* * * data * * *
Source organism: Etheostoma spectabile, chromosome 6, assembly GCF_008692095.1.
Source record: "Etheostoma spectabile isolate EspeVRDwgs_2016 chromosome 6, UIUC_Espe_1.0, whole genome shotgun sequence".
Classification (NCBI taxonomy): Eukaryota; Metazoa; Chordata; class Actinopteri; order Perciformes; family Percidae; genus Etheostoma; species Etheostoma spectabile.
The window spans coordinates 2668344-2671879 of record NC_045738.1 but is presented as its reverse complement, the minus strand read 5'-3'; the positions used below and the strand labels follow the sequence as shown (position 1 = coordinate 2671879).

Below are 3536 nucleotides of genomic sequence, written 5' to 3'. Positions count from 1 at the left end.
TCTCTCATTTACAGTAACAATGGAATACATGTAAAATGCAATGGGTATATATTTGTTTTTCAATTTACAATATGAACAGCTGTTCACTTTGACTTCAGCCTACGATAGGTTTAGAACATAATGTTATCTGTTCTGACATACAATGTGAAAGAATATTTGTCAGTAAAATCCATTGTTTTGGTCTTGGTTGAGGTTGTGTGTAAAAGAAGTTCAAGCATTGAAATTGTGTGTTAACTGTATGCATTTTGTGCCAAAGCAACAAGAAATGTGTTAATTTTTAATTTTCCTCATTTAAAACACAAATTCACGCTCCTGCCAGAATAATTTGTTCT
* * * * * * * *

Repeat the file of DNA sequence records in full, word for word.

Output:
Source organism: Etheostoma spectabile, chromosome 6, assembly GCF_008692095.1.
Source record: "Etheostoma spectabile isolate EspeVRDwgs_2016 chromosome 6, UIUC_Espe_1.0, whole genome shotgun sequence".
Classification (NCBI taxonomy): Eukaryota; Metazoa; Chordata; class Actinopteri; order Perciformes; family Percidae; genus Etheostoma; species Etheostoma spectabile.
The window spans coordinates 2668344-2671879 of record NC_045738.1 but is presented as its reverse complement, the minus strand read 5'-3'; the positions used below and the strand labels follow the sequence as shown (position 1 = coordinate 2671879).

Below are 3536 nucleotides of genomic sequence, written 5' to 3'. Positions count from 1 at the left end.
TCTCTCATTTACAGTAACAATGGAATACATGTAAAATGCAATGGGTATATATTTGTTTTTCAATTTACAATATGAACAGCTGTTCACTTTGACTTCAGCCTACGATAGGTTTAGAACATAATGTTATCTGTTCTGACATACAATGTGAAAGAATATTTGTCAGTAAAATCCATTGTTTTGGTCTTGGTTGAGGTTGTGTGTAAAAGAAGTTCAAGCATTGAAATTGTGTGTTAACTGTATGCATTTTGTGCCAAAGCAACAAGAAATGTGTTAATTTTTAATTTTCCTCATTTAAAACACAAATTCACGCTCCTGCCAGAATAATTTGTTCT